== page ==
Skip to main content

Mother: Didn't know 13-year-old daughter was working for Zetas

From Belen Zapata, CNNMexico
The girl has been released because Mexican law says only offenders older than 14 are subject to serving time in jail.
The girl has been released because Mexican law says only offenders older than 14 are subject to serving time in jail.
STORY HIGHLIGHTS
  • "She is not to blame," mother says of girl, who confessed to working for a drug cartel
  • The girl says she said was the only member of her family who was working for the Zetas
  • She says she kept track of who came and went in a town in Zacatecas

Mexico City (CNN) -- Seated in a room of the attorney general's office in the western Mexico state of Jalisco, a woman waits to be reunited with her 13-year-old daughter. Two weeks before, the girl had run away from home.

Her mother thought that "she was out there with her boyfriend." But the newspaper that a neighbor took her told a different story: the eldest of her six children belonged to the criminal group of drug traffickers, the Zetas, and had been detained the previous weekend during a confrontation between police and gunmen.

In an interview with CNNMexico, the woman, who asked not to be identified, said she did not know whether her daughter was involved in alleged criminal activities -- although the girl confessed to the contrary.

The woman traveled from the nearby state of Zacatecas to Guadalajara, in Jalisco, to see her daughter. "The first thing I did, when I found out, was try to support my daughter, come for her, to show that she is not guilty of anything, because she is a girl," the woman said. "We all feel very bad over the news, but we know that she is not to blame, she is a girl incapable of doing so much."

In a statement before the public prosecutor and later before reporters, the girl said she had spent a month working for organized crime.

She said that her work -- which paid some $800 for the month -- consisted of keeping track of who entered and left Luis Moya, a community of about 10,000 residents located in the south of Zacatecas in central Mexico.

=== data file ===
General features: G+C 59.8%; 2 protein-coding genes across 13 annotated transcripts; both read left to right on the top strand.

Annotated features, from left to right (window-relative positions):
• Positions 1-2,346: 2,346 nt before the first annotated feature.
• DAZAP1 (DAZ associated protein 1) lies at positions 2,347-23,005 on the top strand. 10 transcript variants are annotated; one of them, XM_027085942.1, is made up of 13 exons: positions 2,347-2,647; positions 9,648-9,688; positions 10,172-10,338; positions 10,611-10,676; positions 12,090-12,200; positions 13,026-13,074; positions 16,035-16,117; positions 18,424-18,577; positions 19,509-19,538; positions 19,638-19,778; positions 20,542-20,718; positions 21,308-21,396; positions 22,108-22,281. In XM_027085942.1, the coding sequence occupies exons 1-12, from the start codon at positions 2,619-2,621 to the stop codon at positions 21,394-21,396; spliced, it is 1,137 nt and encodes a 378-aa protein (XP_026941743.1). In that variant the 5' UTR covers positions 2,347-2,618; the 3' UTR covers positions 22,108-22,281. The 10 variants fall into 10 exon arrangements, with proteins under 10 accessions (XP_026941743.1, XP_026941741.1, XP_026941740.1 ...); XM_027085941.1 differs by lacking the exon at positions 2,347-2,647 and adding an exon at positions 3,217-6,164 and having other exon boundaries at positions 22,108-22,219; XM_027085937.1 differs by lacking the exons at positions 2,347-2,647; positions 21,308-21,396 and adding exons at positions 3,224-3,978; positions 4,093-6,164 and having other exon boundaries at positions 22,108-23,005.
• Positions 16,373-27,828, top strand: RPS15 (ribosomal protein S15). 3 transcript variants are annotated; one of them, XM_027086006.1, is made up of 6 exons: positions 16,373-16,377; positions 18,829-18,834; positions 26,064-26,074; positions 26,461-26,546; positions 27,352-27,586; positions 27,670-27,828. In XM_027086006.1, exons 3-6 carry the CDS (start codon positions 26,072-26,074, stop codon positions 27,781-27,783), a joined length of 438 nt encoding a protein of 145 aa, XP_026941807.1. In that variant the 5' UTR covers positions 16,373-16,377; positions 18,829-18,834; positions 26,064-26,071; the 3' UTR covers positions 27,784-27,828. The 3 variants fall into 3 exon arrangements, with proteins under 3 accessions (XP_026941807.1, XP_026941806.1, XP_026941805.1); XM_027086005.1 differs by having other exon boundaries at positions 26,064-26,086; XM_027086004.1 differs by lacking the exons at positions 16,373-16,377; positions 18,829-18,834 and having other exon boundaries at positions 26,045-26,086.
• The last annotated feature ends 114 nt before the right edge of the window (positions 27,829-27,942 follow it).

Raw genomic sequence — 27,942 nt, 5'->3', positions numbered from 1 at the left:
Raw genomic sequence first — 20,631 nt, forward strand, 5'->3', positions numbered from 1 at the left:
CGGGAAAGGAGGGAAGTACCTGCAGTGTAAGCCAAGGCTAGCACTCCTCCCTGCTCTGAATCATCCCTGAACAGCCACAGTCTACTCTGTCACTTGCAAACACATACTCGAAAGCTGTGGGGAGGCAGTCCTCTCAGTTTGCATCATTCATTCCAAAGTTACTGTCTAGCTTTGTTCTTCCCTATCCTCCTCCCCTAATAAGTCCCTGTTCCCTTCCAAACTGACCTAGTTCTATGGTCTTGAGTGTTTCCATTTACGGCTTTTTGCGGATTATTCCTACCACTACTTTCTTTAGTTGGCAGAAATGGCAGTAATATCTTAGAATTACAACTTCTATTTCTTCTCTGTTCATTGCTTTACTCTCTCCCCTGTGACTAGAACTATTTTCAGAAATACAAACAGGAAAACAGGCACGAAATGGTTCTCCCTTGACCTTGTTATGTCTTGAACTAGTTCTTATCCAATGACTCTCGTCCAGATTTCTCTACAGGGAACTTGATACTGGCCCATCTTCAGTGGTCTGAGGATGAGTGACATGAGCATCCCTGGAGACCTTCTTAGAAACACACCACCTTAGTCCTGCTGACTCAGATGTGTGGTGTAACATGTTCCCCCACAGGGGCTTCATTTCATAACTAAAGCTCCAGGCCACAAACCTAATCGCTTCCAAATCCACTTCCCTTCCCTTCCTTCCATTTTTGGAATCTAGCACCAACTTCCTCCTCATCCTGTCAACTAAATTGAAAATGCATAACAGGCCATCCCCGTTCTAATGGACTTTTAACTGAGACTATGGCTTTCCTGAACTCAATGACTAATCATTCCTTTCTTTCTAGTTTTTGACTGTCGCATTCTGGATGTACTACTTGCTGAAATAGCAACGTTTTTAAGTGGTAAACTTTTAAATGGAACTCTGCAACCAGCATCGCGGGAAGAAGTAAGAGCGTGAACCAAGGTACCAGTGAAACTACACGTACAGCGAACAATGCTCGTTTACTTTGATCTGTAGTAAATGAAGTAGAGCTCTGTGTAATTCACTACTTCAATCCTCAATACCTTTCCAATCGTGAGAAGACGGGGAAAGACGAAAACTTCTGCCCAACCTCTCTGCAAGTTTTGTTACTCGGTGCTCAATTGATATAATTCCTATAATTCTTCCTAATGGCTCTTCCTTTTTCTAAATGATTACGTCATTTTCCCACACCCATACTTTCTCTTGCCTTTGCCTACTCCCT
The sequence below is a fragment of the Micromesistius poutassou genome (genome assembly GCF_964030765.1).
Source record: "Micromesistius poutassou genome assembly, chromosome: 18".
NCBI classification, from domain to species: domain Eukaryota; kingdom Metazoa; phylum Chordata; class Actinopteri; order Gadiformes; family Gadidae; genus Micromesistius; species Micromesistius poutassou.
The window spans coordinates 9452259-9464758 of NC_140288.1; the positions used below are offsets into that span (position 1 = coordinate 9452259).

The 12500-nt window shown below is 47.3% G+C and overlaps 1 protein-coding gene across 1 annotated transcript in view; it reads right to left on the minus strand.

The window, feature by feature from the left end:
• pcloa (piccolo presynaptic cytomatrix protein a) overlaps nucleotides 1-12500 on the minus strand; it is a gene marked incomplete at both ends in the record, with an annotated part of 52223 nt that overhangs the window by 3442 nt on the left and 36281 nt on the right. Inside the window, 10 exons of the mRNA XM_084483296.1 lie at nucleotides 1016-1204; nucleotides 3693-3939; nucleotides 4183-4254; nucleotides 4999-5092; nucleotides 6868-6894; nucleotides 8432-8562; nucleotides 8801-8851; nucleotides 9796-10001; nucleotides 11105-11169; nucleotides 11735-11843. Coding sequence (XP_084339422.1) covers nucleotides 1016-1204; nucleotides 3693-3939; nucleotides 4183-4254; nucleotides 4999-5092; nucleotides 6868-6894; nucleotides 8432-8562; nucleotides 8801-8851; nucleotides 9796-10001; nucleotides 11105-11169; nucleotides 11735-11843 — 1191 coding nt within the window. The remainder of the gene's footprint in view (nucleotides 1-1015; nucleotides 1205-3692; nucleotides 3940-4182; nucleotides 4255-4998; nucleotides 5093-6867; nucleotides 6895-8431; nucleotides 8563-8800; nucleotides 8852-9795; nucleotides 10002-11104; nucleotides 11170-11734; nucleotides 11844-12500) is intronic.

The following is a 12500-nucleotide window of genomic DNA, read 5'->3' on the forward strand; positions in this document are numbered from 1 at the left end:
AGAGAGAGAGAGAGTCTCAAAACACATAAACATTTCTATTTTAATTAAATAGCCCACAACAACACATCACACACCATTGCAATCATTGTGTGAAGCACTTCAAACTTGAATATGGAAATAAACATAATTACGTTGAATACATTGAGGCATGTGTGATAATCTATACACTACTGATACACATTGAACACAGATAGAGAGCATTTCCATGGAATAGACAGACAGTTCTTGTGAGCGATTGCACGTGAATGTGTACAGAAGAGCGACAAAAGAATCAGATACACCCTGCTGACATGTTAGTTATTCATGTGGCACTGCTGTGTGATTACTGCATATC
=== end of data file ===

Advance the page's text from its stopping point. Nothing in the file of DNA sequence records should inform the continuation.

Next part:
The girl said that she reported to a 22-year-old woman known as La Chaparra, who has since been arrested by state and federal police.

Guarded by two police officers, each nearly twice her height, the teenager -- wearing jeans and a sweatshirt -- was taken before reporters. Before her sat a table laden with the arsenal allegedly seized in the operation during which she was arrested. Her parents were not there.

The reporters questioned her:

What cartel were you working for? "For the Zetas."

Does your family know this? "Yes."

What did they tell you? "That I should leave."

How much were they paying you? "4,000 (pesos) every two weeks."

Since when? "Since a month ago."

How did you enter? "By necessity."

The girl said that her mother had introduced her to La Chaparra. Nevertheless, she said that she was the only member of her family who was working for the Zetas.

The girl was taken to the facilities of the Jalisco delegation of the attorney general's office, where she remained for three days before being released because the Law of Integral Justice for Adolescents of the State of Jalisco stipulates that only offenders older than 14 are subject to serving time in jail.

The alleged youthful member of the Zetas was taken before the First Court of Minors of Jalisco, who must establish the conditions for her rehabilitation. But she will be able to work toward her rehabilitation at home, under the vigilance of her mother and tutor.

As the only person responsible for her family, the mother said she works 12 hours per day in activities that she prefers not to divulge. She said her schedule had kept her from keeping track of what her daughter is doing after the school day has ended.

The woman said she knows that her daughter skipped her high school classes a few times and had been expelled due to what the school called rebellious conduct. But she said her daughter had vowed afterward to improve, and has gotten good grades -- good enough to be awarded a scholarship by the Mexican government. "She's a very intelligent girl, but -- as with all children her age -- a little rebellious, a little restless, but she is a very good girl," the mother said.

From now on, the mother added, she will be more aware of what her daughter is doing, and she will help with her daughter's rehabiliation.

The employment of children by Mexican cartels is no longer a novelty in the country. Eduardo Guerrero Gutierrez, consultant and security analyst, said that such criminal groups recruit principally young people.

"The youths are not contracted directly by the cartel, rather by groups that work for them, who recruit, train, pay and -- if they show potential -- incorporate them in jobs of greater responsibility to convert them into assassins," he said.

Last month, in the state of Morelos, a 14-year-old boy was sentenced to three years in a Mexican prison and a fine of 4.5 million pesos (about $400,000) for crimes that included homicide, possession of a weapon, kidnapping and organized crime.

Witnesses testified that the boy had tortured and decapitated four men. Linked to the South Pacific cartel, the boy said he had joined organized crime at age 11.

The teenager's age -- and his on-camera description of the slayings -- brought international attention to the case. Analysts said the dramatic example showed how Mexican drug gangs were increasingly recruiting youths.

In Mexico, minors who have committed serious crimes receive lighter sentences than those imposed on adults. Some critics believe that, to dissuade minors from engaging in criminal activity, the law ought to lower the age of criminal responsibility from 18 to 16.

 
Quick Job Search